Minus the Bear is nothing if not reliable. For years the band has earned a reputation as one of Seattle’s tightest and most technically gifted bands. Its complex interplay of winding guitar licks and math-rock grooves have landed the band in the indie-rock spotlight on more than several occasions. But those guitar hooks have always had more pull than the lure of the actual tunes – that is, until Planet of Ice.
While Minus the Bear have come a long way since the days of song titles like “Thanks for the Killer Game of Crisco Twister” (2002’s Highly Refined Pirates) or “You’re Some Sort of Big, Fat, Smart-Bug, Aren’t You?” (2004’s Bands Like It When You Yell “YAR!” At Them [EP]). On Planet of Ice, the instruments are still pulling the lyrical dead weight. Even when the tone shifts to a chillier, darker climate, the music is still cozy.
The admirable lead vocalist and guitarist Jake Snider has a tendency to slip into The Mars Volta-land where the only thing more ambiguous than the lyrics is David Knudson’s guitar work – the missing link between David Gilmour and Sega Game Gear.
While Snider may want you to think you’re trapped, isolated on a glacial sphere and light years away from the sun – which, apparently, based on the band’s silhouettes in the liner notes, is where the promo shots took place – it all comes off as a bit of a stretch. Aren’t these the same dudes who told me, “You kill bugs good, man”?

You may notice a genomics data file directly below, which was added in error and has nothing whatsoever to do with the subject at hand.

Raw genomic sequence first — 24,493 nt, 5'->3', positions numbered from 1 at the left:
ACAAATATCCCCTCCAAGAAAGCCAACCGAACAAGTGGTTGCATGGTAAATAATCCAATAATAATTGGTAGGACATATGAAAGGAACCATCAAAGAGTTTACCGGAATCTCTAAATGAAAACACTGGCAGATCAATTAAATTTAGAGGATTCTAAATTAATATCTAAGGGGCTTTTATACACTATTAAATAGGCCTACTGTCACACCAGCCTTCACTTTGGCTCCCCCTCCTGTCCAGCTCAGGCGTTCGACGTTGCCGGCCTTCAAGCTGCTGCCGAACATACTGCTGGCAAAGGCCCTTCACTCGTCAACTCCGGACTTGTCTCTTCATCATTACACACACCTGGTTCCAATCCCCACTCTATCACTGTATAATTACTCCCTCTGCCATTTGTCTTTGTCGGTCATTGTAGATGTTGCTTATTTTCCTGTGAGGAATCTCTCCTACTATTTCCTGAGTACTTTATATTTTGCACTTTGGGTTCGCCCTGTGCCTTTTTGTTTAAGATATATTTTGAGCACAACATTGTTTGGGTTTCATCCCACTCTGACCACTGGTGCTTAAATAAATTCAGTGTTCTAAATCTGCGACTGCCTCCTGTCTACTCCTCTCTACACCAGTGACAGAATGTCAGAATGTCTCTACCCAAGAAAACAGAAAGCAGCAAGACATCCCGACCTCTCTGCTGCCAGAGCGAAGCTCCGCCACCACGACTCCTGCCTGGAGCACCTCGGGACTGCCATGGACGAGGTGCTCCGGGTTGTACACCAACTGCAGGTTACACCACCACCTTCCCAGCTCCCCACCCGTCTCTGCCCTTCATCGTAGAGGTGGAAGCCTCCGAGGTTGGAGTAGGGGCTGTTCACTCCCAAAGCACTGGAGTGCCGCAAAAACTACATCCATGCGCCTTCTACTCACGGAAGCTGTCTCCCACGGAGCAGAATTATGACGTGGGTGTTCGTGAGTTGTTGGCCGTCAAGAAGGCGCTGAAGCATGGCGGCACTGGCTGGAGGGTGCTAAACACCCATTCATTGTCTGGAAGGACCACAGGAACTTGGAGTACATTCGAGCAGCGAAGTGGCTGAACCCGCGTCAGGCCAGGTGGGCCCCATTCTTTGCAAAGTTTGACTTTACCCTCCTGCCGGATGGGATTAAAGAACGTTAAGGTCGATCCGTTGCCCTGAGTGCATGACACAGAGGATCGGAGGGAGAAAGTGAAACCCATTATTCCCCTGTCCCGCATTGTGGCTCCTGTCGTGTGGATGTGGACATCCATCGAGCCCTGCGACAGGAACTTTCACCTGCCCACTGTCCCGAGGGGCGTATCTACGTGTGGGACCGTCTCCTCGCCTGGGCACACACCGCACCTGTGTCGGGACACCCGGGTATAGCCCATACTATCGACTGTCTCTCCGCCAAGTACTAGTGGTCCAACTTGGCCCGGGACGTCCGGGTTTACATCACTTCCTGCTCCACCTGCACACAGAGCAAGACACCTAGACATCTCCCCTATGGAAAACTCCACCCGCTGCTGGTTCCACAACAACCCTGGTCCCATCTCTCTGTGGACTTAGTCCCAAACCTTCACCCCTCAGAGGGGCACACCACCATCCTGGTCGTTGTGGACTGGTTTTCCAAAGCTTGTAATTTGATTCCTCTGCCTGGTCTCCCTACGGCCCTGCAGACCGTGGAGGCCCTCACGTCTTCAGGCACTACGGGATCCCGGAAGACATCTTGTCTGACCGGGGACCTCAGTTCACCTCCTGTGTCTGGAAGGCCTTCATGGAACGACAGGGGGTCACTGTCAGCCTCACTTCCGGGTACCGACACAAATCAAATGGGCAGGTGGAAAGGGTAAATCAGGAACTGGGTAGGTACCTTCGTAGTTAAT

Still, Planet of Ice yields some of MTB’s most creative excursions. On “Burying Luck,” Knudson sputters out sheets of warbled sound; ace drummer Erin Tate adds some well-placed clicks and clacks and keyboardist Alex Rose delivers the missing ingredients in the form of tactful counterpoint. Mammals don’t play much tighter than this.
There remains few cringe-worthy lyrical moments. “I owe you, don’t I? / A little light today, but tomorrow, oh tomorrow . / I know it ain’t the money girl / there never was money / This usury’s so typical” goes the overstated ode to lust on “Knights.” Or the follow-up, “White Mystery,” which follows the John Mayer-approved method á la “Your Body is a Wonderland.”
“Touch me sweet / Forget the rest / Your hooks feel so right / Dug in my chest,” Snider croons on the ominous “Dr. L’Ling.” The lines here are more than telling: It’s easy to have “forgot the rest” when the hooks come in – minus the lyrics.
But these expected lyrical missteps aside, there’s not much that disappoints on Planet of Ice, and maybe that’s the problem. Before even popping in the disc, the expectations of thousands of MTB’s MySpace elites are practically guaranteed to be met: hefty grooves, decent melodies, great musicianship and that’s about it. Which is just fine, because if you’re looking for something in the vein of Dylan or Cohen, you’re either not into Game Gear or you’ve never played a game of Crisco Twister.